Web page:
The claim: More than half of children have a chronic illness, and children are getting sicker
As states continue to deliberate how children can safely attend school amid the ongoing coronavirus pandemic, COVID-19 isn’t the only illness on people’s minds.
To Jan. 16 Facebook post claims the number of American children with chronic illnesses is on the rise.
“Over 1 in 2 kids today has a chronic illness. By 2025, it will be 8 in 10,” Dr. Elisa Song, a self-described “holistic pediatrician,” wrote in the post. “Our kids are getting sicker & sicker.
“This new normal? It’s NOT normal.”
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The post accumulated more than 1,500 interactions within a month.
Estimates for the proportion of American children with chronic diseases vary, but the best available evidence suggests it does not exceed 50%. And while data from recent years show rates of chronic childhood illness are slowly rising, that rise has not been as large as the post makes it seem.
USA TODAY reached out to Song for comment.
Most children don’t have chronic illness
While estimates vary, there is no evidence the majority of American children have a chronic illness.
Citing the National Survey of Children’s Health, the Centers for Disease Control and Prevention says more than 40% of school-aged children and adolescents have at least one chronic illness. The CDC defines chronic illnesses as “conditions that last 1 year or more and require ongoing medical attention or limit activities of daily living or both.” They include asthma, obesity and other physical conditions, as well as behavioral problems.
However, Christina Bethell, director of the Child and Adolescent Health Measurement Initiative at Johns Hopkins University, told USA TODAY that pinpointing how many children suffer from a chronic illness is “complex” because definitions vary widely.
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The American Academy of Pediatrics, for example, says a chronic condition lasts anywhere from three months to a lifetime. Between 10 to 20 million children and adolescents suffer from a chronic condition, according to the association’s website
As of the 2020 Census, the population of Americans younger than 18 was about 72 million. That would put the percentage of children with chronic illnesses at between roughly 13% to 27%.
That range is similar to other estimates. The pharmaceutical company Merck, which describes chronic health conditions as those that typically last more than a year and are severe enough to limit activity, says an estimated 10% to 30% of children are affected by chronic health conditions.
Childhood illness rising, but not by much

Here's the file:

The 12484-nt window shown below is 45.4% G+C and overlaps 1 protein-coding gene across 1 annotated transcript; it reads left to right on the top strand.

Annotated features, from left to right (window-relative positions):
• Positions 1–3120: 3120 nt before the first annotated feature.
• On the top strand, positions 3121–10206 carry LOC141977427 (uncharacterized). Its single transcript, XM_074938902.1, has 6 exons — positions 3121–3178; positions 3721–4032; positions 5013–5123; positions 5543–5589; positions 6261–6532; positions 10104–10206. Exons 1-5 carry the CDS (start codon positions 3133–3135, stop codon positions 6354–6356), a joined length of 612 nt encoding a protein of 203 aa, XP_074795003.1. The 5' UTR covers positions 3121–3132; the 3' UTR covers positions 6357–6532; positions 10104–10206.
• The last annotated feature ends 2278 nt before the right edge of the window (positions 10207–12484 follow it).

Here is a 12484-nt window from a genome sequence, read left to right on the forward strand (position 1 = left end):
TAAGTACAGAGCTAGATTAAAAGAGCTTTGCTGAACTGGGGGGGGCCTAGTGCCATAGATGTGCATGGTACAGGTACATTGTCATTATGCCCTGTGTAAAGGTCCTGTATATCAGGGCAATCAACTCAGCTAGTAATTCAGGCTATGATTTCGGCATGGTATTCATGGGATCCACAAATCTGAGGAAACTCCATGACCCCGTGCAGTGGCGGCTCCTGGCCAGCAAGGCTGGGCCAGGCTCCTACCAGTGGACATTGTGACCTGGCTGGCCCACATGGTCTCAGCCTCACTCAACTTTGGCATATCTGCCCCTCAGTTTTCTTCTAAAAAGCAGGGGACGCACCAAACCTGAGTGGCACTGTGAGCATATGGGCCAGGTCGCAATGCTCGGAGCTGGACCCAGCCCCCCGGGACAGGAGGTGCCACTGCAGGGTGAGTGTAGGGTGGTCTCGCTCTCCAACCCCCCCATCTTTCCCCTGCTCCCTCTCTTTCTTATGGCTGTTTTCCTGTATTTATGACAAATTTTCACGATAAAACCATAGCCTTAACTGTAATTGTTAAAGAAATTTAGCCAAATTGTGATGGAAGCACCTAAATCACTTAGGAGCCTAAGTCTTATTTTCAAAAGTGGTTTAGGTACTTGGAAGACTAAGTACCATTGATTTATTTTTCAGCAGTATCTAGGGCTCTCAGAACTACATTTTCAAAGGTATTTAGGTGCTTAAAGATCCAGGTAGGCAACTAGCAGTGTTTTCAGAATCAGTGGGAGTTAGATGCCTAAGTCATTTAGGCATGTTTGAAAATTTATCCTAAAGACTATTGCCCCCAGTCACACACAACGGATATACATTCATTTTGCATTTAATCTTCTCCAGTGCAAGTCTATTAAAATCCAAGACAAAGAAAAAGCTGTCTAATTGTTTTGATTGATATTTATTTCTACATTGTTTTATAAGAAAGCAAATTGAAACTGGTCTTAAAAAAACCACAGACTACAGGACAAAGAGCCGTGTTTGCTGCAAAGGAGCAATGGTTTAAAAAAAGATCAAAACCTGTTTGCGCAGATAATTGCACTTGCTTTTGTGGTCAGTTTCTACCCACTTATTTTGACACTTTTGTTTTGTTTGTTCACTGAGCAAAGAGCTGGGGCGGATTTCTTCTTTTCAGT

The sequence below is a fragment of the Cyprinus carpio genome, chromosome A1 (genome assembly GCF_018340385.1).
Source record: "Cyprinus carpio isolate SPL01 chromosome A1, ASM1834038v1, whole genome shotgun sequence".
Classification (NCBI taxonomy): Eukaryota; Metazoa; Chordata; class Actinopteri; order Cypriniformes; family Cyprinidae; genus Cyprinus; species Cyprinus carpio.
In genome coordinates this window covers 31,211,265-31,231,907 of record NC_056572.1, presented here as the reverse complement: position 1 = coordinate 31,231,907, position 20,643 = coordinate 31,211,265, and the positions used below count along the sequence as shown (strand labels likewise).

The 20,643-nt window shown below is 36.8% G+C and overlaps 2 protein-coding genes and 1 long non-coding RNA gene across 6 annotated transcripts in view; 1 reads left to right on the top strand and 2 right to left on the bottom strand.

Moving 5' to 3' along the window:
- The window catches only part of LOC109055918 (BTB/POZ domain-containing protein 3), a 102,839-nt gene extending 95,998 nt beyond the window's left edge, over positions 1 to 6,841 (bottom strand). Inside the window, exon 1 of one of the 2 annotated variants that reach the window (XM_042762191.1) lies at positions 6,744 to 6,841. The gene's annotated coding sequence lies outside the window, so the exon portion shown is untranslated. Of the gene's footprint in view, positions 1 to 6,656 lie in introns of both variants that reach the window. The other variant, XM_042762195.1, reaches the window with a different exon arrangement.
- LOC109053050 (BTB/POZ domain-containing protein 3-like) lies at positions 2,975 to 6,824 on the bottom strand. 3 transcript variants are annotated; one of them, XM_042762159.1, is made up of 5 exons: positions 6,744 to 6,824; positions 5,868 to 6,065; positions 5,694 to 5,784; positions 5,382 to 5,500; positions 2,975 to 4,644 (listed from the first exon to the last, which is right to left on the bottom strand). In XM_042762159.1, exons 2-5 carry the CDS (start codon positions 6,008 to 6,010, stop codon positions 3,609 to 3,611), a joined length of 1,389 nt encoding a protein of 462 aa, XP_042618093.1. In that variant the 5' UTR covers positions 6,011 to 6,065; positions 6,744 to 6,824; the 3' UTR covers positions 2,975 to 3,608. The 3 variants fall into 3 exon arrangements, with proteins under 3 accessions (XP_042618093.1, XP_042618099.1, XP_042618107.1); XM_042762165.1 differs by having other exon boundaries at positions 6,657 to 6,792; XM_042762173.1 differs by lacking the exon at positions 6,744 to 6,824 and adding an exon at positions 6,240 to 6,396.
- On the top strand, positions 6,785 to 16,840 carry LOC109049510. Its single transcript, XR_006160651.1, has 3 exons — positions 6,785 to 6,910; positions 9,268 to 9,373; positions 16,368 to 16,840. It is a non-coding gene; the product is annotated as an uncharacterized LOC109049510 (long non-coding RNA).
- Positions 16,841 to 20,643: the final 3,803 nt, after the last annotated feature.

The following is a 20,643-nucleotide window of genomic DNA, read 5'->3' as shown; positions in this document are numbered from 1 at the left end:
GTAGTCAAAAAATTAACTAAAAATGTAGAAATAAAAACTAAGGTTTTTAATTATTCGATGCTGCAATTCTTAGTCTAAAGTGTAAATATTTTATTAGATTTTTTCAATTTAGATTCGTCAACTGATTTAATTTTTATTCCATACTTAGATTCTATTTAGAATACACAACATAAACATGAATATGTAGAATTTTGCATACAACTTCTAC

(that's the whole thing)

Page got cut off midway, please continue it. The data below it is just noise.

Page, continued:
The Facebook post’s projection that eight in 10 children will have a chronic illness by 2025 makes little sense, according to Bethell.
The percentage of children who have an ongoing condition for which they have special healthcare needs rose by about 1% between 2017 and 2020, according to the National Survey of Children’s Health. The percentage of children who have “one or more current or lifelong health conditions” rose by a similar amount over the same time period.
So it’s an increase, but not much of one.
“It is getting higher, but it’s getting higher at a rate that isn’t like, going from 10% to 50%,” Bethell said, adding that researchers will know more once 2021 data is available.
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Dr. Leonardo Trasande, professor of pediatrics at New York University, said that, while the eight in 10 projection seems “misleading,” there is some cause for concern due to environmental exposures.
He cited a Jan. 6 paper in the Annual Review of Pharmacology and Toxicology that details the negative impacts of certain chemicals – many of them in common household products – on children. Bethell also said environmental factors like air pollution and lead exposure, as well as emotional discord, can contribute to childhood diseases.
Our rating: Partially false
Based on our research, we rate PARTLY FALSE the claim that more than half of children have a chronic illness and that children are getting sicker. Data from the CDC and other organizations shows that less than half of American children have chronic illnesses, although the exact number varies depending on what’s counted as a chronic illness. While data indicate the number of children with chronic illnesses is rising, experts say the projection of a massive spike in the Facebook post is not supported by available data.
Our fact-check sources:
- USA TODAY, Jan. 12, Risky return to school: Less than 20% of elementary kids are vaccinated; Fauci says US could soon learn to live with COVID. Live updates
- USA TODAY, Jan. 18, Billie Eilish is right. Porn is inflicting serious harm on America’s children.
- USA TODAY, Nov. 1, 2021, Screen time among teenagers during COVID more than doubled outside of virtual school, study finds
- Christina Bethell, Jan. 18, Email exchange with USA TODAY
- Data Resource Center for Child & Adolescent Health, accessed Jan. 25, The National Survey of Children’s Health
- Data Resource Center for Child & Adolescent Health, accessed Jan. 25, 2019-2020 National Survey of Children’s Health
- Centers of Disease Control and Prevention, accessed Jan. 31, Managing Chronic Health Conditions
- Merck Manual, accessed Jan. 31, Children with Chronic Health Conditions
- Data Resource Center for Child & Adolescent Health, accessed Jan. 25, 2017-2018 National Survey of Children’s Health
- Christina Bethell, Jan. 27, Phone interview with USA TODAY
- Dr. Leonardo Trasande, Jan. 26, Email exchange with USA TODAY
- Annual Review of Pharmacology and Toxicology, Jan. 6, Endocrine-Disrupting Chemicals and Child Health
- USA TODAY, Feb. 8, Is it time to phase out masks in schools? Why more states and doctors are saying yes.
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